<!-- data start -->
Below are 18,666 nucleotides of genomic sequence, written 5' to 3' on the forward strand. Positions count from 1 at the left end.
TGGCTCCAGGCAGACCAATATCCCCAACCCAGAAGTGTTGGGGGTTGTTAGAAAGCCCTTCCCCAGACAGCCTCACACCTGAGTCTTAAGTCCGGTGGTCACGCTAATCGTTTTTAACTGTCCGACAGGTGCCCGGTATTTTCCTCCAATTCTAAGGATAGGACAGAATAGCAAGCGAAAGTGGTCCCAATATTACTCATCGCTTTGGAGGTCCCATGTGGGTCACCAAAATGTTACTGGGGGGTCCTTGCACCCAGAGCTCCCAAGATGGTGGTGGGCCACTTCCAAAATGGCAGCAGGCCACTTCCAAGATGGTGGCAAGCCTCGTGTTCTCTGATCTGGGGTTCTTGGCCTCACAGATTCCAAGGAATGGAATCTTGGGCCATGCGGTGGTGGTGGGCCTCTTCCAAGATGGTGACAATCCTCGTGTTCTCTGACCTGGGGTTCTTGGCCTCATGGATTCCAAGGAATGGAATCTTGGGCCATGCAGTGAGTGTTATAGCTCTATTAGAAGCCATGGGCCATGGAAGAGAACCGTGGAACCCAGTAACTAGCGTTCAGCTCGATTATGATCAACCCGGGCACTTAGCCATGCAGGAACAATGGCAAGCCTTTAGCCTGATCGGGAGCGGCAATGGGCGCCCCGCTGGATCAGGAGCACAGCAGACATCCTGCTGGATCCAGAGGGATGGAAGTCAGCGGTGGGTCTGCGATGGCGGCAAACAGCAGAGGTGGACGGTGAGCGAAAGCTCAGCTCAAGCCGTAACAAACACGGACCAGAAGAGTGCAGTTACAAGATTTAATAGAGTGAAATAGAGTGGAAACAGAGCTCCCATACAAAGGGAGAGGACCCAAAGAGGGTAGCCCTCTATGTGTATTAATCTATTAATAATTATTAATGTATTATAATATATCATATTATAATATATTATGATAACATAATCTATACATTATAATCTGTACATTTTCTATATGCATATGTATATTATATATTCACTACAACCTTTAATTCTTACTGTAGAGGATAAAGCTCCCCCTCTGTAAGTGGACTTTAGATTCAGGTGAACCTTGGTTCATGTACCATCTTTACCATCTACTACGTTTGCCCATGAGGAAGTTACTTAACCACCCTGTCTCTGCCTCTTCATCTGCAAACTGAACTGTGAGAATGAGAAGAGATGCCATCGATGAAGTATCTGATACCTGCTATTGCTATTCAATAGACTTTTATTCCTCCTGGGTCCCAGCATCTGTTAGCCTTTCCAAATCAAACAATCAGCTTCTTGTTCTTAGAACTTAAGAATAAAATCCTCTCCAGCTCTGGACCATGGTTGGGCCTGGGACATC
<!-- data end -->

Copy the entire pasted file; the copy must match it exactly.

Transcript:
Below are 18,666 nucleotides of genomic sequence, written 5' to 3' on the forward strand. Positions count from 1 at the left end.
TGGCTCCAGGCAGACCAATATCCCCAACCCAGAAGTGTTGGGGGTTGTTAGAAAGCCCTTCCCCAGACAGCCTCACACCTGAGTCTTAAGTCCGGTGGTCACGCTAATCGTTTTTAACTGTCCGACAGGTGCCCGGTATTTTCCTCCAATTCTAAGGATAGGACAGAATAGCAAGCGAAAGTGGTCCCAATATTACTCATCGCTTTGGAGGTCCCATGTGGGTCACCAAAATGTTACTGGGGGGTCCTTGCACCCAGAGCTCCCAAGATGGTGGTGGGCCACTTCCAAAATGGCAGCAGGCCACTTCCAAGATGGTGGCAAGCCTCGTGTTCTCTGATCTGGGGTTCTTGGCCTCACAGATTCCAAGGAATGGAATCTTGGGCCATGCGGTGGTGGTGGGCCTCTTCCAAGATGGTGACAATCCTCGTGTTCTCTGACCTGGGGTTCTTGGCCTCATGGATTCCAAGGAATGGAATCTTGGGCCATGCAGTGAGTGTTATAGCTCTATTAGAAGCCATGGGCCATGGAAGAGAACCGTGGAACCCAGTAACTAGCGTTCAGCTCGATTATGATCAACCCGGGCACTTAGCCATGCAGGAACAATGGCAAGCCTTTAGCCTGATCGGGAGCGGCAATGGGCGCCCCGCTGGATCAGGAGCACAGCAGACATCCTGCTGGATCCAGAGGGATGGAAGTCAGCGGTGGGTCTGCGATGGCGGCAAACAGCAGAGGTGGACGGTGAGCGAAAGCTCAGCTCAAGCCGTAACAAACACGGACCAGAAGAGTGCAGTTACAAGATTTAATAGAGTGAAATAGAGTGGAAACAGAGCTCCCATACAAAGGGAGAGGACCCAAAGAGGGTAGCCCTCTATGTGTATTAATCTATTAATAATTATTAATGTATTATAATATATCATATTATAATATATTATGATAACATAATCTATACATTATAATCTGTACATTTTCTATATGCATATGTATATTATATATTCACTACAACCTTTAATTCTTACTGTAGAGGATAAAGCTCCCCCTCTGTAAGTGGACTTTAGATTCAGGTGAACCTTGGTTCATGTACCATCTTTACCATCTACTACGTTTGCCCATGAGGAAGTTACTTAACCACCCTGTCTCTGCCTCTTCATCTGCAAACTGAACTGTGAGAATGAGAAGAGATGCCATCGATGAAGTATCTGATACCTGCTATTGCTATTCAATAGACTTTTATTCCTCCTGGGTCCCAGCATCTGTTAGCCTTTCCAAATCAAACAATCAGCTTCTTGTTCTTAGAACTTAAGAATAAAATCCTCTCCAGCTCTGGACCATGGTTGGGCCTGGGACATC